- Alexander Gretchaninov (1864-1956) was a Russian composer. He is best known today for his liturgical choral music, including his Divine Liturgy of Saint John Chrysostom, but he also wrote a substantial amount of chamber and orchestral music, including the Piano Trio no. 1 in C minor.

- Vladimir Drozdoff (1882-1960) was a Russian-American composer and pianist. He was also a co-founder of the Pushkin Society of America. He lived and worked in Russia until 1923, when he decided to settle in America. The Drozdoff Society was created in his memory, with musicians such as Vyacheslav Gryaznov actively promoting his works as members. Drozdoff's music has a generally reflective and sorrowful quality, making it especially worth preserving. I recommend his "Au Tombeau de Rachmaninoff", written on the day of Rachmaninoff's death and in his memory.

- Reinhold Gliere (1875-1956) was a Soviet composer. He can be considered to be among the last of the Russian nationalist composers, as his music often incorporates folk-inspired themes, and colorful orchestration often heard in Russian nationalist music, particularly that of Rimsky-Korsakov. He was also a respected teacher, having had many famous Soviet musicians counting as his pupils. Some of his works are well-known within the repertoires of certain instruments, for example his Harp Concerto in E-flat major and Horn Concerto in B-flat major, but he also wrote large-scale symphonies, including the monumental "Ilya Muromets" Symphony in B minor.

- Mykola Lysenko (1842-1912) was a Ukrainian composer, pianist, conductor, and ethnomusicologist. He is often considered to be the father of Ukrainian nationalist music, and began a whole generation of Ukrainian romantic nationalist composers. He mostly wrote vocal music, including songs and operas, but also wrote some instrumental music, including piano and chamber music.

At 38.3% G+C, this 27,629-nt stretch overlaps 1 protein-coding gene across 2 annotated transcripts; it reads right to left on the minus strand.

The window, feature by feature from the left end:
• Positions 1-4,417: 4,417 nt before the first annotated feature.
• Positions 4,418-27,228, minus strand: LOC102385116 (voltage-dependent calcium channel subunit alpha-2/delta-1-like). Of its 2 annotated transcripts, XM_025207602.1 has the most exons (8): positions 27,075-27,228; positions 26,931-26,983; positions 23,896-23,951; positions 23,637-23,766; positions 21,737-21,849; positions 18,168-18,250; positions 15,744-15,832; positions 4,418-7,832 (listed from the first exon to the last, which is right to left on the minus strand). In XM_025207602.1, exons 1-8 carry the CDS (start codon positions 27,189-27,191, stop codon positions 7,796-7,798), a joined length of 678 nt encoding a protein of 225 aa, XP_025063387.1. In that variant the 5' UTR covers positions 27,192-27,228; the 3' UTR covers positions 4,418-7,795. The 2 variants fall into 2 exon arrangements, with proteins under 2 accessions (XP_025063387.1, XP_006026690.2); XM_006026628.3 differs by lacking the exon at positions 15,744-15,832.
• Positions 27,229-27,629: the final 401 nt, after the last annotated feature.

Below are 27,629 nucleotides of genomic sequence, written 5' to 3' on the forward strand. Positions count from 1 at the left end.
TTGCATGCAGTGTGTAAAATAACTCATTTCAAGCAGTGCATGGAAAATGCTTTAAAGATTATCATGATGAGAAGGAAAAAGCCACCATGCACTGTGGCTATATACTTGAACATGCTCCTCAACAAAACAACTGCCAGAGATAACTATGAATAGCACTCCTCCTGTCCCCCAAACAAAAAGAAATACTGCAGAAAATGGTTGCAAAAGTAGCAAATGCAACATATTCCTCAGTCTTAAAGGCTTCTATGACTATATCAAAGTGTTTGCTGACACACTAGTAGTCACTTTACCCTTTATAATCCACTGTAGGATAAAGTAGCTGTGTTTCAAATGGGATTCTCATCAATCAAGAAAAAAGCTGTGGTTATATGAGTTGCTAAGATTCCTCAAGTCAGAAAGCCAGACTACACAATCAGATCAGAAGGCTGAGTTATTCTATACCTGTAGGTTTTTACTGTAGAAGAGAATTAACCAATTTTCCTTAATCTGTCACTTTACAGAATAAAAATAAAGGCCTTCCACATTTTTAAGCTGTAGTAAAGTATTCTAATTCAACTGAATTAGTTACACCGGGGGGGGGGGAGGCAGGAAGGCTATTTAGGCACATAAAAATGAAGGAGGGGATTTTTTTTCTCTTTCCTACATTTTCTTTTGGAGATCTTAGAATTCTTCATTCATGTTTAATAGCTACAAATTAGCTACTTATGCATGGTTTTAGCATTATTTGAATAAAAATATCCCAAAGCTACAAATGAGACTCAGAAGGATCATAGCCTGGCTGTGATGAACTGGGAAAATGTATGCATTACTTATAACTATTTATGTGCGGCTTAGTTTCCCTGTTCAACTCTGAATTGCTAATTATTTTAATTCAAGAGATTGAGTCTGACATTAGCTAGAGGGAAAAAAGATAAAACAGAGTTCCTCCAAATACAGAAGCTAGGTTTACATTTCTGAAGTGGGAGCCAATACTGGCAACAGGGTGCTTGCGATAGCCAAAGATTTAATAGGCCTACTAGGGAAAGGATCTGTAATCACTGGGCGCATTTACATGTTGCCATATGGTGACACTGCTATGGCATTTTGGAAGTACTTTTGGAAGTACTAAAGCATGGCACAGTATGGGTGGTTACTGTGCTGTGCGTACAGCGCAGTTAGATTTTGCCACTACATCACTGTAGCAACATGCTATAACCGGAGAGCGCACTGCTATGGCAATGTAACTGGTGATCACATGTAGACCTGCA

- Sergei Bortkiewicz (1877-1952) was a Ukrainian composer and pianist. He was a respected virtuoso musician in pre-WW1 Europe and the Russian Empire, but suffered greatly during the 2 world wars, and needed physical and psychological medical attention as a result. After WW2, however, various friends provided financial support for him during his remaining years. His music is much like that of Rachmaninoff's, and is highly accomplished and musically complex.

- Nikolai Medtner (1880-1951) was a Russian composer and pianist. He was a good friend of Rachmaninoff's, and even dedicated 2 pieces to him. Probably his best known works are his Piano Concerto no. 3 in E minor, the Violin Sonata no. 3 in E minor, and his 15 piano sonatas, especially the Sonata no. 1 in F minor.

- Sergei Taneyev (1856-1915) was a Russian composer, pianist, teacher, and music theorist. He was one of the foremost music theorists in Russia, specializing in the study of counterpoint, particularly fugues. He was also a teacher of composers such as Rachmaninoff, Scriabin, Medtner, and Gliere. Taneyev's music is quite academic, often incorporating fugues or some other contrapunctal elements, and I would recommend the String Quartet no. 3 in D minor or the cantata John of Damascus.

Hopefully you find this list helpful!

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Here is another Russian composer that I like and who hasn't been mentioned yet in this thread:

Igor Stravinsky